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• Unnecessary information: <img src="images/hamilton.jpg" alt="Picture of
Professor Hamilton smiling behind a conference table">.

• Too simple: <img src="images/hamilton.jpg" alt="smiling">. • Best: <img src="images/hamilton.jpg" alt="Professor Hamilton">. Empty ALT tags. You should avoid giving descriptive ALT tags to images that don't convey any information or invoke an action. Instead, use an empty ALT tag. Empty ALT tags do not get converted into PDF documents, so your image will be ignored. HTML: <img src="images/divider.gif" alt="">.

Tables.
Tables can cause serious read order problems when your documents are converted to HTML. In our tests, many simple tables were converted to linear, plain text, without a table structure. This may be fine for columns and other layout tables, but data tables will become much less functional. Regardless of how you insert or format your table, Acrobat does not import table header definitions. For any document with data tables, you must manually add these definitions using the TAGS palette in Acrobat 6.0 Professional (or above). And you will need to re-add them each time you reconvert from the original Word version to PDF. Tables -- Best Practices: 1. For layout tables, be sure information will be understood when linearlized. 2. Keep tables as simple as possible. Avoid nesting tables or merging cells. 3. Provide a description of the table structure.

Links.
To insure your links convert correctly, use the Internet Explorer conversion tool or convert your document from within Adobe In-Design or Microsoft Office 2000 or above. In most cases, when converting from HTML not using one of these tools, the PDF will contain active ("clickable") areas for your links, but the screen reader will be unable to distinguish these areas from other kinds of text and users may not be able to engage the link when the screen reader is reading the document. If you are uncertain how well your links will convert, you may want to provide textual cues to the presence of a link, either by citing the URL itself (recommended) or by using some variation on “click here.” You may also edit your PDF tags to use the "LINK" tag, however this involves a very complicated series of steps and is not practical for a document with multiple untagged links.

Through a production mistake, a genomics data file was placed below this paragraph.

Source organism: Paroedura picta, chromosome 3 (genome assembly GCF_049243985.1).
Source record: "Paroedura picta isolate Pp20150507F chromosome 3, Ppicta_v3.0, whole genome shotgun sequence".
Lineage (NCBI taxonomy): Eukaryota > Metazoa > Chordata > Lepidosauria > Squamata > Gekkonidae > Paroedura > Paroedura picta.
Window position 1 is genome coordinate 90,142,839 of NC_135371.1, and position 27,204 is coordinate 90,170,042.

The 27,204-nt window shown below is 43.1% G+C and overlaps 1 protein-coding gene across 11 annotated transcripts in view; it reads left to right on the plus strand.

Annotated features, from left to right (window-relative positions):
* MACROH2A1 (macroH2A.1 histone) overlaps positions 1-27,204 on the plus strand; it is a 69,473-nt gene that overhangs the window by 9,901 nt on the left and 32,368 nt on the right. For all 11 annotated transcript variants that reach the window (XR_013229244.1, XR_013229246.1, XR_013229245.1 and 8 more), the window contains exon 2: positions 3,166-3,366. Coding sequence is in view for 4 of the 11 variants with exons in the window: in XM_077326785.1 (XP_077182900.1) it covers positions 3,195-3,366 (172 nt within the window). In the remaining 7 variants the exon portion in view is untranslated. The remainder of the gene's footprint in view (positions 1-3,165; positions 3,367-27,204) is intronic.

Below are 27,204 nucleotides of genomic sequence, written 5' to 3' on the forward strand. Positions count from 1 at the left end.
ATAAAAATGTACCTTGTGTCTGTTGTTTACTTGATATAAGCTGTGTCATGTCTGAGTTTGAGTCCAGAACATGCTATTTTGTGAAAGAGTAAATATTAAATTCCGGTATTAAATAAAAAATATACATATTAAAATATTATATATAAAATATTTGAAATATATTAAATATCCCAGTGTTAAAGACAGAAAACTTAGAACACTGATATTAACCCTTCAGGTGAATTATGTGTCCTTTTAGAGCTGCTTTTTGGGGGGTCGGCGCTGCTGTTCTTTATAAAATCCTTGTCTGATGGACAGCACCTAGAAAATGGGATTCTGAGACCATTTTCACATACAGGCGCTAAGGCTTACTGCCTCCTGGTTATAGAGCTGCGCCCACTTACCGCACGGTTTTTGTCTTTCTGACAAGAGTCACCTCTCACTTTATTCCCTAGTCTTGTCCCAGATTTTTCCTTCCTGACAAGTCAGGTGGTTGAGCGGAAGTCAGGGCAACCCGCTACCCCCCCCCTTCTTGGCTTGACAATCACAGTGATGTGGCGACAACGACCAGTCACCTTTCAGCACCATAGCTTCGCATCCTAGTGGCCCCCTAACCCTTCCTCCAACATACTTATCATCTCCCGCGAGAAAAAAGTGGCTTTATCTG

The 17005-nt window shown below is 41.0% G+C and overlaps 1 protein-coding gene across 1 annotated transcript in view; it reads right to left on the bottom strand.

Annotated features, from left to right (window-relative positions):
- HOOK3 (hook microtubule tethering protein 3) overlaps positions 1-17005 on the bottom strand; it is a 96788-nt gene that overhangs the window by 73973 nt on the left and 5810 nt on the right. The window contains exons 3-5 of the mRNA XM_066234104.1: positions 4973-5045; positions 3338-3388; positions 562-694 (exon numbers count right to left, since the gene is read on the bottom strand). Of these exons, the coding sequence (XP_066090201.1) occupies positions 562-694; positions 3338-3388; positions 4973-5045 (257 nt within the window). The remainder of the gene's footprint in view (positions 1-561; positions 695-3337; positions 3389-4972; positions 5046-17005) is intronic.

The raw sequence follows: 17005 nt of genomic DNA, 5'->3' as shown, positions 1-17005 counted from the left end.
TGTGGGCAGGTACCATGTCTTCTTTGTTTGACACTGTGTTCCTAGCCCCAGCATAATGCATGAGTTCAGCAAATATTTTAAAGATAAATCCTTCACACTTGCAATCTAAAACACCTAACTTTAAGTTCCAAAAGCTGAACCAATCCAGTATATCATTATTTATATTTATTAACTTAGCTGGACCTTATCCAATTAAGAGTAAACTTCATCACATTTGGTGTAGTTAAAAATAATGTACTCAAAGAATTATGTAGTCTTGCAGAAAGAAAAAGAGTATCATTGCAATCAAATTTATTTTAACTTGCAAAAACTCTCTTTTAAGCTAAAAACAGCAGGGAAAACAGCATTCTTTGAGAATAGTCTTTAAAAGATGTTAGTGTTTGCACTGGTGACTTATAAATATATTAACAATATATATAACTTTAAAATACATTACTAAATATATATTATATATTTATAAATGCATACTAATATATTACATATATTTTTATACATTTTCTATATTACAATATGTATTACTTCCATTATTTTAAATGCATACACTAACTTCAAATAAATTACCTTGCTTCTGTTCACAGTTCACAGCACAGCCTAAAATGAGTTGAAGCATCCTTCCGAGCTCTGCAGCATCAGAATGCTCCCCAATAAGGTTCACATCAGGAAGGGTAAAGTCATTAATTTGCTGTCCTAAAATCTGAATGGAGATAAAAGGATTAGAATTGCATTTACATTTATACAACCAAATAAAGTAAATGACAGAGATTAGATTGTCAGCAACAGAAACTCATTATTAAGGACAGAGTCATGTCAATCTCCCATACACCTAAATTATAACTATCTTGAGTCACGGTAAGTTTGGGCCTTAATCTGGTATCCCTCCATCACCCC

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Hints for Better Conversion.
Most of your content will convert to an accessible mark-up in PDF. However, some elements require special consideration. Here are a few tips to help you create a PDF-ready document: 1. Use the automatic list feature to create bulleted and numbered lists. 2. Fix graphic locations by using online “Inline” layout. 3. Avoid text boxes, especially those that “float” in the document. 4. Use characters from the keyboard rather than characters from a specialized font. For example, don’t use  where > will do.

Converting Your Document to PDF.
Without using one of the commercially available conversion tools, there are three for converting HTML and Web documents to PDF: printing to the PDF distiller, using the conversion add-in within Internet Explorer (installed by Acrobat), or using the "Create PDF from Web Page" option in Acrobat. Using the “Print to PDF” method, creates an “untagged” PDF that is severly limited in its accessibility. You must add tags to the document in Acrobat. If you use either the plug-in tool within IE or the conversion option in Acrobat, your document will be tagged, but it needs to be checked for consistency and accuracy.
WAC TIP: In general, we found that printing an HTML document to PDF through the distiller and then using the automated tag generator produced more complex and detailed tag information than the converters in IE or Acrobat. We do not recommend using these converters for advanced layout and complex documents.

Using "Print to PDF"
The "Print to PDF" option is a good choice if: 1. You do not need to create an accessible version of your PDF. Not tags will be created during this conversion, so the document will have limited to no functionality for assistive technology users. 2. You have a complex document that requires a detailed tag structure. In this case, after creating your PDF you would generate tags automatically in Acrobat and then edit those tags to insure full accessibility. 3. You want to create your own tags. If you want to exclude certain navigation or formatting elements or rearrange the read-order, or add more detailed tags for certain tables or graphs; you might consider tagging the entire document manually. Thus, you'll need to begin with an untagged PDF. 4. You want to take advantage of special printer-formatting (CSS). When a PDF document is created using the "Print" option, the same image that would be sent to your printer is sent to the Acrobat Distiller. This options preserves any special print styles,